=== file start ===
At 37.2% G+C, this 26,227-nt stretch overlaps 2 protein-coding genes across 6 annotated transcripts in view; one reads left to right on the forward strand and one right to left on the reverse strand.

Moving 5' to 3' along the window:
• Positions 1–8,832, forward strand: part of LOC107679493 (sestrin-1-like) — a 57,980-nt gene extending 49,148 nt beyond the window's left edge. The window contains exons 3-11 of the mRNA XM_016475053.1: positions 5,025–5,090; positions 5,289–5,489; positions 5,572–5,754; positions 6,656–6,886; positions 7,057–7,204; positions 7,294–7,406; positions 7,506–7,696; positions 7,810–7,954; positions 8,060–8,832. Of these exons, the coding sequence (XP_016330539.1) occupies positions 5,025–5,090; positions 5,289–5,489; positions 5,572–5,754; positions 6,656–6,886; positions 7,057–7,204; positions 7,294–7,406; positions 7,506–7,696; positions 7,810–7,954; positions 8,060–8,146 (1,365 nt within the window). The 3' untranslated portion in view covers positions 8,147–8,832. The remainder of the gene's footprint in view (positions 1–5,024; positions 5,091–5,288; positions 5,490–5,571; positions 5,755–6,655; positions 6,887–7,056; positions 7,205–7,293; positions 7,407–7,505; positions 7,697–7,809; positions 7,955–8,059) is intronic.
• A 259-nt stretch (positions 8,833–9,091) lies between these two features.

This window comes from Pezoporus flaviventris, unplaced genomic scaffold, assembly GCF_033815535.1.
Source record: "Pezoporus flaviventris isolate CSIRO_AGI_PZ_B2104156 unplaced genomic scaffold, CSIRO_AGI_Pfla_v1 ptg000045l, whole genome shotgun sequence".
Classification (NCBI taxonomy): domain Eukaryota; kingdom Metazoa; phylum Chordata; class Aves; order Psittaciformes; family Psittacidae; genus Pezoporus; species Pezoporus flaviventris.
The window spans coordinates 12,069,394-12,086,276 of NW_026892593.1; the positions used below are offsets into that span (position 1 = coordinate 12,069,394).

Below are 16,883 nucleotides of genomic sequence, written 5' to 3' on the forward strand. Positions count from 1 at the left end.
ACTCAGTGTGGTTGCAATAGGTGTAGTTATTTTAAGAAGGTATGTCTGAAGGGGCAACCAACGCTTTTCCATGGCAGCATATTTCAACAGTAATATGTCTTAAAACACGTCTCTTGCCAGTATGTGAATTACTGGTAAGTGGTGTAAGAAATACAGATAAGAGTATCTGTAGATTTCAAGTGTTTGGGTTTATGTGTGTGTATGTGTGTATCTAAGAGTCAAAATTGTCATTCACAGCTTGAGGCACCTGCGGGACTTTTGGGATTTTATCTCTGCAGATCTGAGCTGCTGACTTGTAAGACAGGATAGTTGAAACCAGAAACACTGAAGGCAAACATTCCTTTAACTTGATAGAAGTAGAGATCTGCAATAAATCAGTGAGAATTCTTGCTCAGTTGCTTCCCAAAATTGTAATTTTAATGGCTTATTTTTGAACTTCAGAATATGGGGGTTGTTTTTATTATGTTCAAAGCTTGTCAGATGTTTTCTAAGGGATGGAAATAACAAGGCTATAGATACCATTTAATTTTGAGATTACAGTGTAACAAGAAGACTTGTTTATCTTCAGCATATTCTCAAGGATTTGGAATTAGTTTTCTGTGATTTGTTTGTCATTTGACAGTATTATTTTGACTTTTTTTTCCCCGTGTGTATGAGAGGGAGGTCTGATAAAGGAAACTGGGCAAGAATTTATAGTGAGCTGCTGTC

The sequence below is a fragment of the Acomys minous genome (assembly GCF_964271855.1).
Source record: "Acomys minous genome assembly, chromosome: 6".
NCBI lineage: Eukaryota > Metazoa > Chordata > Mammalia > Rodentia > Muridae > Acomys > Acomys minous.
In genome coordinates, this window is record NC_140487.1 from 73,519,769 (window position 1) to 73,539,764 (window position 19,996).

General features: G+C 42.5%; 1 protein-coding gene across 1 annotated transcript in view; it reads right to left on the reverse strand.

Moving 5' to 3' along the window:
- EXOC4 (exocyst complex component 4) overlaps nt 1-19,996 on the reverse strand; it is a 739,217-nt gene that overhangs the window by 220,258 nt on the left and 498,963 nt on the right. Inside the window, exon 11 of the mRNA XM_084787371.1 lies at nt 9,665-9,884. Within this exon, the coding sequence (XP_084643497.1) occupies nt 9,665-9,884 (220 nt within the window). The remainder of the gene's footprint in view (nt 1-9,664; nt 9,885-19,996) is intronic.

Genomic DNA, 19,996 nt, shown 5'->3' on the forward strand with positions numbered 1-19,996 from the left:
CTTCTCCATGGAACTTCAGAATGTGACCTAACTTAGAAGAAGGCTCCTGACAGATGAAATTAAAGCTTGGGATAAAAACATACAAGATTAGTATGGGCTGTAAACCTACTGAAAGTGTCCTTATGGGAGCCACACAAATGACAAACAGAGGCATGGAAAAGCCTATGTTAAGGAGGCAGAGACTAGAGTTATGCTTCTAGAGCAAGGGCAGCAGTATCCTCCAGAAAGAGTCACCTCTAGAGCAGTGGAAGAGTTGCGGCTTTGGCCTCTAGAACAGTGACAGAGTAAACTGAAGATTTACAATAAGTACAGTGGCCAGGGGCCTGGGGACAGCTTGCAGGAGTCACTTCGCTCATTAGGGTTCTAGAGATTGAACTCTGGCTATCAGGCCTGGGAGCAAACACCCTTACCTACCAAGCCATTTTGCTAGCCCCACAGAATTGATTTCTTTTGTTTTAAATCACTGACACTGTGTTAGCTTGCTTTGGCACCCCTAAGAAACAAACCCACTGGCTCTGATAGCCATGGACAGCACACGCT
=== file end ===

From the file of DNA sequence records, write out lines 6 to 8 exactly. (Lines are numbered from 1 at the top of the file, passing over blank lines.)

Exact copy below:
Source record: "Pezoporus flaviventris isolate CSIRO_AGI_PZ_B2104156 unplaced genomic scaffold, CSIRO_AGI_Pfla_v1 ptg000045l, whole genome shotgun sequence".
Classification (NCBI taxonomy): domain Eukaryota; kingdom Metazoa; phylum Chordata; class Aves; order Psittaciformes; family Psittacidae; genus Pezoporus; species Pezoporus flaviventris.
The window spans coordinates 12,069,394-12,086,276 of NW_026892593.1; the positions used below are offsets into that span (position 1 = coordinate 12,069,394).